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(CNN Student News) -- November 21, 2016
The Growing Problem of "Fake News"; Landslides Occurring in New Zealand; America`s Newest Weather Satellite; Black Friday Sales
THIS IS A RUSH TRANSCRIPT. THIS COPY MAY NOT BE IN ITS FINAL FORM AND MAY BE UPDATED.
CARL AZUZ, CNN STUDENT NEWS ANCHOR: Hey. I`m Carl Azuz for CNN STUDENT NEWS.
We`re starting today with an issue for millions of people, especially through social media. The wildfire spread of fake news. These are stories you read about that appeared to be factual but in fact have no basis in fact at all.
For example, before the U.S. presidential election, a number of false stories circulated online. What appeared to show Democratic nominee Hillary Clinton about to receive thousands of fraudulent ballots in her favor. One appeared to show a quote from 1998 in which Republican presidential nominee Donald Trump trashed the very people who`d become his own voters.
To be clear, neither of these stories was true. But they still went viral. Experts say making sure a story is from a reliable news source, watching out for headlines that don`t match article itself and avoiding sharing information from a single site you`ve never heard of can help curb a growing problem.
BRIAN STELTER, CNN SENIOR MEDIA CORRESPONDENT (voice-over): Made up false stories are polluting people`s Facebook timelines and Twitter streams.
And getting worse. Even President Obama is raising the alarm.
BARACK OBAMA, PRESIDENT OF THE UNITED STATES: If we are not serious about facts and what`s true and what`s not -- then, we have problems.
STELTER: These problems are not brand new, but they`re becoming a lot more prevalent.
PROFESSOR DAN GILLMOR, ARIZONA STATE UNIVERSITY: We have an epidemic of false information racing around using social networks as the accelerator.
STELTER: Now, staffers at social media giants are doing some soul- searching.
These fake sites are easy to set up and profitable for the creators. Every time we click and share, they make more money, but we are worse off.
Now, Facebook and Google are banning fake sites from making money off their ad networks. It`s a first effort to choke off some of the revenue.
The bigger challenge? Providing more detection tools without threatening free speech.
GILLMOR: Suddenly, they have these, I think, these social, societal duties to help us not be faked out all the time. And yet, I don`t want the terms of service of one company or two or three companies to have more influence than the First Amendment.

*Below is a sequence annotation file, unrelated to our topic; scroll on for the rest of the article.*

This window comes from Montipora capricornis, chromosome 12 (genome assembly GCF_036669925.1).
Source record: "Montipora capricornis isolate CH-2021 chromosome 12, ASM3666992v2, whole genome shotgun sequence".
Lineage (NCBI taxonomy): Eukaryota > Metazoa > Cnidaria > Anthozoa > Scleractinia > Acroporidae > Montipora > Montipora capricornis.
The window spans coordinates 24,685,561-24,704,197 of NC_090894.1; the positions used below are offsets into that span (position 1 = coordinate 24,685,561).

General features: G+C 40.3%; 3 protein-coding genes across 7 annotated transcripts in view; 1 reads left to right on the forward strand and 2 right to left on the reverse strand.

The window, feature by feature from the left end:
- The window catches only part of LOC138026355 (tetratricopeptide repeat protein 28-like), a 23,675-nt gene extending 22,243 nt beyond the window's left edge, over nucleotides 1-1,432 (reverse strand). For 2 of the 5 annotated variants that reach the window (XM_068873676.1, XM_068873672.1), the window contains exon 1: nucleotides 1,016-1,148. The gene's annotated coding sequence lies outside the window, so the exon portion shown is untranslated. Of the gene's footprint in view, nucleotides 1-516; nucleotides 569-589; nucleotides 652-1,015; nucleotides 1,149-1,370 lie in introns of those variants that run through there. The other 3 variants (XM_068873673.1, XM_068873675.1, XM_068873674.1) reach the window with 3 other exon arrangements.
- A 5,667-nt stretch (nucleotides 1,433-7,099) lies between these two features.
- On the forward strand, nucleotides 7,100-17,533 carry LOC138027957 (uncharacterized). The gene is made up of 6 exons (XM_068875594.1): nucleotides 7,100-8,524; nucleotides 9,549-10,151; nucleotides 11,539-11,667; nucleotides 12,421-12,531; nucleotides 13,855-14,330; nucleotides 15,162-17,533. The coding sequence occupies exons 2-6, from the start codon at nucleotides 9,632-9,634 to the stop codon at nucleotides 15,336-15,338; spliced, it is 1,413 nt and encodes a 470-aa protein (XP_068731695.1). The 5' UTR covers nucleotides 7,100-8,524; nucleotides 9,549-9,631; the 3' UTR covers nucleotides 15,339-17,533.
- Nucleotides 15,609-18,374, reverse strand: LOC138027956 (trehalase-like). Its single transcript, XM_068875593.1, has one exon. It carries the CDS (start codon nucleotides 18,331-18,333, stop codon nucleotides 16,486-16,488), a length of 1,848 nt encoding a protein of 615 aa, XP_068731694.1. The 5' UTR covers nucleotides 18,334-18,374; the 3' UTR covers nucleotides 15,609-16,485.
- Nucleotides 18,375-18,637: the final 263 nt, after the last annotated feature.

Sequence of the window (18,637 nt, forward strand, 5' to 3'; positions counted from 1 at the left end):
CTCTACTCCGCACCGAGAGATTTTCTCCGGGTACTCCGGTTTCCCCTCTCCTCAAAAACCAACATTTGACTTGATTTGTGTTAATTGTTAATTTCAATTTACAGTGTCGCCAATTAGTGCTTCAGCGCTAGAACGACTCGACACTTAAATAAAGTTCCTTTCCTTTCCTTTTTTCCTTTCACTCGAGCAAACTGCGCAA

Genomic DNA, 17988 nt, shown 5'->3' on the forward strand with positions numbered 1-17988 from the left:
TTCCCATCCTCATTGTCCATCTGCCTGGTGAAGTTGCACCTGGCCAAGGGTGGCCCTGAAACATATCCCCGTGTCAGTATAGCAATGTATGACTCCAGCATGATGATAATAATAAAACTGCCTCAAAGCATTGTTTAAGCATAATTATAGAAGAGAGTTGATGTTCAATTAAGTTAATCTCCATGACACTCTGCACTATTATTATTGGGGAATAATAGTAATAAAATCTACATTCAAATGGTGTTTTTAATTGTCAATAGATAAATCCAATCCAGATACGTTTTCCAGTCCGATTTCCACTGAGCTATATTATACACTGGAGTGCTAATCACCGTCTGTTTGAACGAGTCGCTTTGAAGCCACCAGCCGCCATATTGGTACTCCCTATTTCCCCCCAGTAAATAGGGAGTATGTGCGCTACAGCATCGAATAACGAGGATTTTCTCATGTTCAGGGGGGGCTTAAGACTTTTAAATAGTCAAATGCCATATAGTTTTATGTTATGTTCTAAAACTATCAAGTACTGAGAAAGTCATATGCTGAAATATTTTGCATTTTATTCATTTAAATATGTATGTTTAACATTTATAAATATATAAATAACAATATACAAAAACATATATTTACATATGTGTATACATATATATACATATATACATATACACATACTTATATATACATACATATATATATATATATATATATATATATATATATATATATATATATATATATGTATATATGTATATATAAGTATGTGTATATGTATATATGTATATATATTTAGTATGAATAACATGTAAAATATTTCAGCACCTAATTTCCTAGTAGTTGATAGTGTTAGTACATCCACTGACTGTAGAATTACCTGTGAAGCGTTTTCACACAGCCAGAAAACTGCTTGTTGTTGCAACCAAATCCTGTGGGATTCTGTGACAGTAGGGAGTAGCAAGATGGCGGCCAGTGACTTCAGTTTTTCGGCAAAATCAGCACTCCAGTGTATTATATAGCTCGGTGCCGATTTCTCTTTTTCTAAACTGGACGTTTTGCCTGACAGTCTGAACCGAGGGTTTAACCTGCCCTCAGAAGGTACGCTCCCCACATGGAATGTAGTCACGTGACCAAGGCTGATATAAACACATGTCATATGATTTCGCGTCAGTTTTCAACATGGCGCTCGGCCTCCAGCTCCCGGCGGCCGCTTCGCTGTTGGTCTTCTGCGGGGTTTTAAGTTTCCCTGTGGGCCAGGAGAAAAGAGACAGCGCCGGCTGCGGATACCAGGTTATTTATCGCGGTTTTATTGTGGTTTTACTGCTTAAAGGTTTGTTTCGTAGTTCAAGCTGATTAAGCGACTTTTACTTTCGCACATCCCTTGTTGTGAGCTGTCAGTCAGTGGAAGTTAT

STELTER: The root problem is that some people want to believe the lies. That`s why the responsibility isn`t just Facebook or Google or Twitter`s.
We all have to get a little smarter about what we share.
GILLMOR: We have to be relentlessly skeptical of absolutely everything.
We have to go outside of our personal comfort zones, and read and watch and listen to things that are bound to make our blood boil.
AZUZ: A week ago, we told you about the major 7.8 magnitude earthquake that struck the South Pacific nation of New Zealand. At least two people were killed, thousands were stranded. A wave of aftershocks followed.
And as New Zealand is a mountainous country, experts estimate that between 80,000 to 100,000 landslides followed the quake. Some roads are closed indefinitely. Near the coasts, the quake lifted the seabed more than 6,000 feet higher. That left rocks and marine animals exposed above the level of the tide.
And here`s a strange sight, this Newshub vide shows three cows that were stranded when the ground collapsed around the spot where they were standing. Their owner had to dig a track, a path, through the soft soil to get them down.
How could this have happened?
JENNIFER GRAY, CNN METEOROLOGIST: Now, a lot times, you can get landslides with earthquakes as we know. But something a little bit more scary and sometimes they go hand in hand, is called liquefaction and that could have contributed to what happened here with these cows.
Let`s go up here and talk about exactly what this is. So, you`re seeing at the topsoil, you have the water table, the different layers underneath the ground.
When you have a very fine top soil like sand or silt, when you have an earthquake and the building start shaking, it can really loosen that top soil and what will happen is it will almost mix in with the water table and then it will just collapse, almost turning into a liquid and then just sinking down into the ground, and we think that maybe what`s happened here. And then you have it on a steep incline, of course, it can trigger a landslide as well.
AZUZ: On Saturday in Cape Canaveral, Florida, liftoff of a spacecraft that could change the way Americans view and forecast weather. It`s named the Geostationary Operational Environmental Satellite-R, or GOES-R. It`s one of four weather satellite intended to operate through 2036 at a cost of $11 billion.